£65.00 | $95.00
9 April 2009
198mm x 129mm
Gender and Sexuality
Literature, Gender and Sexuality
Nawal El Saadawi
Fouada meets Farid, her lover, every Tuesday in a restaurant overlooking the Nile. But this week their usual table is deserted. She calls his home, but the shrilling of the telephone echoses in an empty room. Farid has disappeared.
As she searches for him, Fouada becomes tormented by questions. She is a trained research chemist, but works in a dead-end ministry job. Convinced that she has something to give to the world, she cannot find it. What is it? Why does she search?
'Searching' expresses the poignancy of loss and doubt with the hypnotic intensity of a remembered dream.
'Nawal El Saadawi' writes with directness and passion' - New York Times Book Review
'Reading Searching again, in light of a growing body of work in the Arab world on gender, feminism and social change, is like taking a look at this body from the inside out and seeing it in its raw state.' Anastasia Valassopoulos, The University of Manchester
'In Searching, Nawal El Saadawi once again presents a psychological drama that will take you into the depths of a woman's despair. Intimate details and vivid descriptions fill this story of an ordinary person who ends up teetering over the abyss of insanity. Disappointed in love, Fouada wanders away from her job as biochemical researcher in a government agency, the emblem of soul-deadening routine. She calls her beloved obsessively, but he does not answer the phone's urgent ring. Questions fill her mind, as she doubts the basis of their love. With her mother's financial help, she starts up a little laboratory in an apartment without caring what people would think in a place where a woman living alone is assumed to be for sale. She pays little heed to her loving mother who worries about her daughter and her deteriorating health. Disgust with the attention paid her by the landlord who turns out to be an important government official adds to her self-absorption. Then the world and life come crashing back. This is a novel of Cairo with the languid Nile winding its way through a story of love, guilt, betrayal and redemption.' - Miriam Cooke, Professor of Modern Arabic Literature, Duke University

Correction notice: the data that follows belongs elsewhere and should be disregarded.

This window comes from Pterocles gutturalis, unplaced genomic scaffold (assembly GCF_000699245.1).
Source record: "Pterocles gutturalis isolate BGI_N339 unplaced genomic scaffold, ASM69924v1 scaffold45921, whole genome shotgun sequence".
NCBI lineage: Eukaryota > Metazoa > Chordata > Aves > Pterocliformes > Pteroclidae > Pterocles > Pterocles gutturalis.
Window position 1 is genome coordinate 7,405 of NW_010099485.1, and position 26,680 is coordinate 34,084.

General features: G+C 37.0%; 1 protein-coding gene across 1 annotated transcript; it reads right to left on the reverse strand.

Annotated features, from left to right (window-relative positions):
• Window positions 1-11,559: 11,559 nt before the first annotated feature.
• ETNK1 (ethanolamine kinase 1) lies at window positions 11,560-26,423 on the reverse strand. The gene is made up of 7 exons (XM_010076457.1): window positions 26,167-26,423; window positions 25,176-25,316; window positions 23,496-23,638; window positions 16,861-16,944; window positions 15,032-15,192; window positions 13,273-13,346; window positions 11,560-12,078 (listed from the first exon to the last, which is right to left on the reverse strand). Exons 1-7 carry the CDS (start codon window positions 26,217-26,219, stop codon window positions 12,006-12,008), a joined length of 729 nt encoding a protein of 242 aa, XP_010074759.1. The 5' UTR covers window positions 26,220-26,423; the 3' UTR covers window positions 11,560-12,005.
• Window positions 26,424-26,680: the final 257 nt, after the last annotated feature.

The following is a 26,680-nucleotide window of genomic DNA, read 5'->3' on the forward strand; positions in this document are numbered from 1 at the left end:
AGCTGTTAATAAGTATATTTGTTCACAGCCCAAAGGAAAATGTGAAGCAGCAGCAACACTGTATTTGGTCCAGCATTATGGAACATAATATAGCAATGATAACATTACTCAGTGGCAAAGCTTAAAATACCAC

'Searching is an intense psychological exploration of the state of mind of a young Egyptian woman who longs for both professional and personal meaning in her life, but finds herself isolated and adrift in a kafkaesque world of senseless work, with a dying mother and a lover who has gone missing. Nawal El Saadawi creates a hellish vision of Cairo. Her protagonist finds heself utterly alone in a world dominated by casual, brutal patriarchy and a shadowy authoritarian state. Searching is a disturbing text that makes the reader feel trapped in a world that often feels like a particularly bad recurrent dream.' - Jane Plastow, Professor of African Theatre, Leeds University
About the Author:
Nawal El Saadawi is a renowned Egyptian writer, novelist and activist. She has published over 40 books, which have been translated into over 30 languages.
Nawal El Saadawi graduated from the University of Cairo Medical College in 1955, specializing in psychiatry, and practiced as a medical doctor until taking the position of Director General for Public Health Education in the Ministry of Health. In 1972 she lost her job in the Egyptian government because of her banned book: Woman and Sex. In 1982, she established the Arab Women's Solidarity Association (AWSA), the Egyptian Branch of which was outlawed in Egypt in 1991.
In 1981 Saadawi was arrested and imprisoned for publicly criticizing President Anwar Sadat's policies. She was released one month after his assassination. Her name appeared on a fundamentalist death list after publishing her novel The Fall of the Imam in Cairo in 1988 and she was obliged to leave her country, to teach in the USA. Other court cases have been raised against both her and her daughter and defeated. In 2008 she defeated a case that demanded the withdrawal of her Egyptian Nationality in response to her play God Resigns at the Summit Meeting.
Her most famous novel, Woman at Point Zero was published in Beirut in 1973. It was followed in 1976 by God Dies by the Nile and in 1977 by The Hidden Face of Eve. The Hidden Face of Eve was her first book to be translated to English and was published by Zed Books in 1980. Her most recent novel is Zina: The Stolen Novel (2008).
Nawal El Saadawi holds more than ten honorary doctorates from different universities in Europe and the USA. Her many prizes and awards include the Great Minds of the Twentieth Century Prize (2003), the North-South Prize from the Council of Europe, the Premi Internacional Catalunya (2004) , and most recently she was the 2007 recipient of The African Literature Association's Fonlon-Nichols Award. Her books are taught in universities across the world.